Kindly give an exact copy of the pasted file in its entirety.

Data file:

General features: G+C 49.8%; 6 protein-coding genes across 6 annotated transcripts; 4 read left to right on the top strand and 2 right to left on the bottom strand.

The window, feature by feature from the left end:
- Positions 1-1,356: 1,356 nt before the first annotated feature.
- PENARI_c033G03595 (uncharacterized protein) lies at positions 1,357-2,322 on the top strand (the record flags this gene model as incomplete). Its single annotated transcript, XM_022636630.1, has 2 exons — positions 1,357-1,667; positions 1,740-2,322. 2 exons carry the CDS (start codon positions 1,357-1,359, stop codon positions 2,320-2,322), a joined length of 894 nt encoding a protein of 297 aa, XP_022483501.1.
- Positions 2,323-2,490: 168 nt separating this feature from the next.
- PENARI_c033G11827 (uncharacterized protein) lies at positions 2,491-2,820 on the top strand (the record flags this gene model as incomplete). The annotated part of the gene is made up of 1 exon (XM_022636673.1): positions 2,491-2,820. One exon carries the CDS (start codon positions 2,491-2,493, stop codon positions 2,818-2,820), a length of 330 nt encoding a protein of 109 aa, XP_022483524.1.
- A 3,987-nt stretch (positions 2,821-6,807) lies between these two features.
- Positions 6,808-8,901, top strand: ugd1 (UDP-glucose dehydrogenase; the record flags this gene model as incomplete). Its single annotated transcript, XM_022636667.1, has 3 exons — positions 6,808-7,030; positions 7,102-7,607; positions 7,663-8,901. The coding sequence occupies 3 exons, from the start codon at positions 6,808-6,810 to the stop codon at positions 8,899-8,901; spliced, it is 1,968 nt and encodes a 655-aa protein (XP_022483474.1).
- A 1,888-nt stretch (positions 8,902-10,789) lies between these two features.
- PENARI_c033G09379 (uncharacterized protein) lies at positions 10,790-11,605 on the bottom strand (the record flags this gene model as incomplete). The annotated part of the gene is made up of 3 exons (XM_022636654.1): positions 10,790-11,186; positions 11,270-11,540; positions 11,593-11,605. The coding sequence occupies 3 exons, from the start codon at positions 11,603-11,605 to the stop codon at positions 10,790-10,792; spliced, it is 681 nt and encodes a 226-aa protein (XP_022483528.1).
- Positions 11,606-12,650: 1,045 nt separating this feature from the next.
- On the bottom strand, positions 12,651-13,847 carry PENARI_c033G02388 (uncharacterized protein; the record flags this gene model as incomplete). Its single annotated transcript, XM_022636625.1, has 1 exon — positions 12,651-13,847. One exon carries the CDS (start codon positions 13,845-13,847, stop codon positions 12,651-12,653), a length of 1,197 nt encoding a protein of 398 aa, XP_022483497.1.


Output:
General features: G+C 49.8%; 6 protein-coding genes across 6 annotated transcripts; 4 read left to right on the top strand and 2 right to left on the bottom strand.

The window, feature by feature from the left end:
- Positions 1-1,356: 1,356 nt before the first annotated feature.
- PENARI_c033G03595 (uncharacterized protein) lies at positions 1,357-2,322 on the top strand (the record flags this gene model as incomplete). Its single annotated transcript, XM_022636630.1, has 2 exons — positions 1,357-1,667; positions 1,740-2,322. 2 exons carry the CDS (start codon positions 1,357-1,359, stop codon positions 2,320-2,322), a joined length of 894 nt encoding a protein of 297 aa, XP_022483501.1.
- Positions 2,323-2,490: 168 nt separating this feature from the next.
- PENARI_c033G11827 (uncharacterized protein) lies at positions 2,491-2,820 on the top strand (the record flags this gene model as incomplete). The annotated part of the gene is made up of 1 exon (XM_022636673.1): positions 2,491-2,820. One exon carries the CDS (start codon positions 2,491-2,493, stop codon positions 2,818-2,820), a length of 330 nt encoding a protein of 109 aa, XP_022483524.1.
- A 3,987-nt stretch (positions 2,821-6,807) lies between these two features.
- Positions 6,808-8,901, top strand: ugd1 (UDP-glucose dehydrogenase; the record flags this gene model as incomplete). Its single annotated transcript, XM_022636667.1, has 3 exons — positions 6,808-7,030; positions 7,102-7,607; positions 7,663-8,901. The coding sequence occupies 3 exons, from the start codon at positions 6,808-6,810 to the stop codon at positions 8,899-8,901; spliced, it is 1,968 nt and encodes a 655-aa protein (XP_022483474.1).
- A 1,888-nt stretch (positions 8,902-10,789) lies between these two features.
- PENARI_c033G09379 (uncharacterized protein) lies at positions 10,790-11,605 on the bottom strand (the record flags this gene model as incomplete). The annotated part of the gene is made up of 3 exons (XM_022636654.1): positions 10,790-11,186; positions 11,270-11,540; positions 11,593-11,605. The coding sequence occupies 3 exons, from the start codon at positions 11,603-11,605 to the stop codon at positions 10,790-10,792; spliced, it is 681 nt and encodes a 226-aa protein (XP_022483528.1).
- Positions 11,606-12,650: 1,045 nt separating this feature from the next.
- On the bottom strand, positions 12,651-13,847 carry PENARI_c033G02388 (uncharacterized protein; the record flags this gene model as incomplete). Its single annotated transcript, XM_022636625.1, has 1 exon — positions 12,651-13,847. One exon carries the CDS (start codon positions 13,845-13,847, stop codon positions 12,651-12,653), a length of 1,197 nt encoding a protein of 398 aa, XP_022483497.1.